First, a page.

A recent post at the Dayton Daily News suggests the Democrats’ Senate hopeful Lee Fisher might be encountering enough money problems to be noncompetitive. Highlights:
Democrat Dale Butland, a veteran operative of five Ohio U.S. Senate campaigns in Ohio, really wants to see Lt. Gov. Lee Fisher win this year’s race against Republican Rob Portman.
But Butland is worried. “I like Lee and I think we need a Democrat in the office but unless something changes pretty quick, it’s not going to happen,” Butland said last week.
Not all Ohio Democrats are as discouraged as Butland, at least publicly. But as Fisher campaigns across the state he is battling not just Portman but the perception that the campaign is getting away from him with the Sept. 28 start of early voting little more than a month away.
Here are some reasons for the gloomy assessment:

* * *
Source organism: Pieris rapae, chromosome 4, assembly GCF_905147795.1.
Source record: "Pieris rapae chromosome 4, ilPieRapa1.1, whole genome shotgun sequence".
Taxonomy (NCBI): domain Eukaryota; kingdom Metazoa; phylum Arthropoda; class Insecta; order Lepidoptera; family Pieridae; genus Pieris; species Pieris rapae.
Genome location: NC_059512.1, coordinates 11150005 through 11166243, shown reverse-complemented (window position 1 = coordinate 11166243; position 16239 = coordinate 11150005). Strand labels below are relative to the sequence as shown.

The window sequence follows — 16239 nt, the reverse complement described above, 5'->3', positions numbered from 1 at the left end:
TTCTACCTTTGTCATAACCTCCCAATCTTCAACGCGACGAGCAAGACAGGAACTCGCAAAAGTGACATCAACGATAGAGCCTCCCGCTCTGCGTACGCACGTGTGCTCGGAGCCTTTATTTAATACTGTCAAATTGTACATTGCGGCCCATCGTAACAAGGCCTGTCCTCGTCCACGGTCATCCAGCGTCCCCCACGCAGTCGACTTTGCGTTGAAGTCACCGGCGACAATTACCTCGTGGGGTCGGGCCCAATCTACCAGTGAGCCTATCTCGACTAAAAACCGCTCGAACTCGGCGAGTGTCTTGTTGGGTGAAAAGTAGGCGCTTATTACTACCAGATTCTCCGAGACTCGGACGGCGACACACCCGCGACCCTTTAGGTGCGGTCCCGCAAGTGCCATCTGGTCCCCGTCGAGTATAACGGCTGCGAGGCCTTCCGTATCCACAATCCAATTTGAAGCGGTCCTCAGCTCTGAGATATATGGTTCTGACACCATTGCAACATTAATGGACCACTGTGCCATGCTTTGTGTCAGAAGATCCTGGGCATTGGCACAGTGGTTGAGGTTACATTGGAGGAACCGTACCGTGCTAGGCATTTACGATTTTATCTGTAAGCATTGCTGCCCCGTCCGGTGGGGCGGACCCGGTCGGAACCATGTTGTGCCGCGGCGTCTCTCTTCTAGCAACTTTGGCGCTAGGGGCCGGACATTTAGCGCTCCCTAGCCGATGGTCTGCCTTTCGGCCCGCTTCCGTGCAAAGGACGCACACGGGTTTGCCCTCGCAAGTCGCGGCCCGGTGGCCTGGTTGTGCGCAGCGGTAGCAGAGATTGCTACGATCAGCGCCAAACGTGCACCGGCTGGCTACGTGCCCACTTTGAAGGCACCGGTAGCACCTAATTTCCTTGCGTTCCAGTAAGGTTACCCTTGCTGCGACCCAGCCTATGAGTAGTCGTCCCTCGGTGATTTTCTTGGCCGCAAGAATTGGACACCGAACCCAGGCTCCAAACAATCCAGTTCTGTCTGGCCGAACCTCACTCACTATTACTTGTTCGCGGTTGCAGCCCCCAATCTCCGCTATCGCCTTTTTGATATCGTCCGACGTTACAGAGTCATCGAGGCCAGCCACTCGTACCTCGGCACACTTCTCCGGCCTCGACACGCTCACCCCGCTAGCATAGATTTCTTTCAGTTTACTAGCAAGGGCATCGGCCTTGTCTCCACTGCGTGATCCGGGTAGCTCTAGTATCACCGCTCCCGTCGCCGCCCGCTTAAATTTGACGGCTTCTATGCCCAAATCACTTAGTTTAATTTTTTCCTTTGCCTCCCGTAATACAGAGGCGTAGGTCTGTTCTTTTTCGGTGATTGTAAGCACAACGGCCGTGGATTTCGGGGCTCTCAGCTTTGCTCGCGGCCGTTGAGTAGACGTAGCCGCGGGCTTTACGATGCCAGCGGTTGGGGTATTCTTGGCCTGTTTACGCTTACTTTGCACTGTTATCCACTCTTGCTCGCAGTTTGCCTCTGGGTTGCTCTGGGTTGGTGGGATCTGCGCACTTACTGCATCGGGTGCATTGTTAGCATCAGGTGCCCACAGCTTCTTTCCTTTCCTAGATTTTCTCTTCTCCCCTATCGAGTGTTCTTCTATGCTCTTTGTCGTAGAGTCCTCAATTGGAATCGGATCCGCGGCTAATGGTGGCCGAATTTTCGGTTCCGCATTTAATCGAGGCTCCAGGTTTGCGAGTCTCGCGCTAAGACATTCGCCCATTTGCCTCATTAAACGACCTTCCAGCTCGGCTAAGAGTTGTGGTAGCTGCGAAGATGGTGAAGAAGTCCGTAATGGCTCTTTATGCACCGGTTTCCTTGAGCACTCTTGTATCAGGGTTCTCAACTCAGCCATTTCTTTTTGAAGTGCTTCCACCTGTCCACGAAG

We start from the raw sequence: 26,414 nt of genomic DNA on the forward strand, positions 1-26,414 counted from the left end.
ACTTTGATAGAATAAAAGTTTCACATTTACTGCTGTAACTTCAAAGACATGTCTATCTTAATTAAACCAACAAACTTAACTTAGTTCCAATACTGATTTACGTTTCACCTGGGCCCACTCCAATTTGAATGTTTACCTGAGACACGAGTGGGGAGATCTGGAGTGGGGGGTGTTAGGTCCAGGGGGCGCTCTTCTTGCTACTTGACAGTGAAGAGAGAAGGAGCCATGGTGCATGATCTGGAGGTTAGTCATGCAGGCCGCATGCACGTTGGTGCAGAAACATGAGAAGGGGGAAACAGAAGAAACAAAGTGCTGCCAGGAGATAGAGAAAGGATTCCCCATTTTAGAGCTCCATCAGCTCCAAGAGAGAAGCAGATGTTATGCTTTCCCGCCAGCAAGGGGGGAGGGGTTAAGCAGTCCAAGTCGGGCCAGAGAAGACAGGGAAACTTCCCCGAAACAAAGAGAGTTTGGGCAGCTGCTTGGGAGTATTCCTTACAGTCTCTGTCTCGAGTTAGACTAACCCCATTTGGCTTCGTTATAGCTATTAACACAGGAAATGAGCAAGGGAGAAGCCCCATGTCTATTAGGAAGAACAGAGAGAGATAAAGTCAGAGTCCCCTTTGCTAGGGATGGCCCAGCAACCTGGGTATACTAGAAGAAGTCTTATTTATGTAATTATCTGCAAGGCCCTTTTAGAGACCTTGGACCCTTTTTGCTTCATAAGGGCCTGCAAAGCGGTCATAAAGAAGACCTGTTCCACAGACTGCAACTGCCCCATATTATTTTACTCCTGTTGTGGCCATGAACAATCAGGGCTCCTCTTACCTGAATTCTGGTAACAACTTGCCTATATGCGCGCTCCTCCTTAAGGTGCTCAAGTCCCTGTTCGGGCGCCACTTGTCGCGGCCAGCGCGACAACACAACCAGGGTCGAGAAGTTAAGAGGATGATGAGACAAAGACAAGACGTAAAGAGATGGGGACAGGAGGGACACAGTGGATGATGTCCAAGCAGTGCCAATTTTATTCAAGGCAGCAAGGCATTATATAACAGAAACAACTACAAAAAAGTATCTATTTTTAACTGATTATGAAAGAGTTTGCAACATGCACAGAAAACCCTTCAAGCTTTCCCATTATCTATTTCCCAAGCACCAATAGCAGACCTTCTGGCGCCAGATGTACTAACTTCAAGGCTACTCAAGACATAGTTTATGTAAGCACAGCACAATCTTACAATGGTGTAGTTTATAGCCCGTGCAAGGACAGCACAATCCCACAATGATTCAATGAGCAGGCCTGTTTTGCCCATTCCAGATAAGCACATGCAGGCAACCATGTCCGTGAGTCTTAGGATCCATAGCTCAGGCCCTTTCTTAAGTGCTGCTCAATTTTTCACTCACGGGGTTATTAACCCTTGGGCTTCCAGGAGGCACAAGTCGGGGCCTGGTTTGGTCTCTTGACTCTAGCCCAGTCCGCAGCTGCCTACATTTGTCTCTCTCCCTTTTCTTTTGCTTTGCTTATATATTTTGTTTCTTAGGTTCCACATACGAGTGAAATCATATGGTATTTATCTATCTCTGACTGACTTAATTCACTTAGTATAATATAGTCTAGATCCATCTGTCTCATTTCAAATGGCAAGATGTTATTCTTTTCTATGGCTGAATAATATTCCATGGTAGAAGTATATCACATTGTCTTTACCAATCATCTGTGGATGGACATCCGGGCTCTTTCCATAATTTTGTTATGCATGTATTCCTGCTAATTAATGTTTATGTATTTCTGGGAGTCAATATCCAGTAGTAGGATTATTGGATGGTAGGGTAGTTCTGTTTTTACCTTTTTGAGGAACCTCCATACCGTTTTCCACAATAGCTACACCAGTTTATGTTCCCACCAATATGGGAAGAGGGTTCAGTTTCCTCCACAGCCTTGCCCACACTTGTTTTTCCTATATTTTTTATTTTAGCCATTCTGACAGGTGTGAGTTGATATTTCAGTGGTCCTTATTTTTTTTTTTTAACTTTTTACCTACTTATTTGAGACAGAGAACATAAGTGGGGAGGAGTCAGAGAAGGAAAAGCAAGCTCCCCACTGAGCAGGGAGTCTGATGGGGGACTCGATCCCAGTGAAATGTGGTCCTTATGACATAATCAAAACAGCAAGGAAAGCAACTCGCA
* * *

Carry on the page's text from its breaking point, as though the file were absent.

— Portman had a 7-1 advantage in cash on hand, about $8.9 million to about $1.3 million for Fisher as of June 30. And Portman isn’t the only deep-pocket opponent in the race. Last week a conservative non-profit, American Crossroads, dropped $500,000 on a pro-Portman TV ad airing in Dayton and other major markets. Fisher appears to be slumping in the polls. […]
As director of the Center for Politics at the University of Virginia, [political scientist Larry] Sabato operates the “Crystal Ball,” that predicts races across the country.
In May the Crystal Ball rated the Ohio Senate race a toss-up. Sabato is now changing it to “lean Republican.”
“Fisher has run a lackadaisical campaign and is poorly funded,” Sabato said in an e-mail.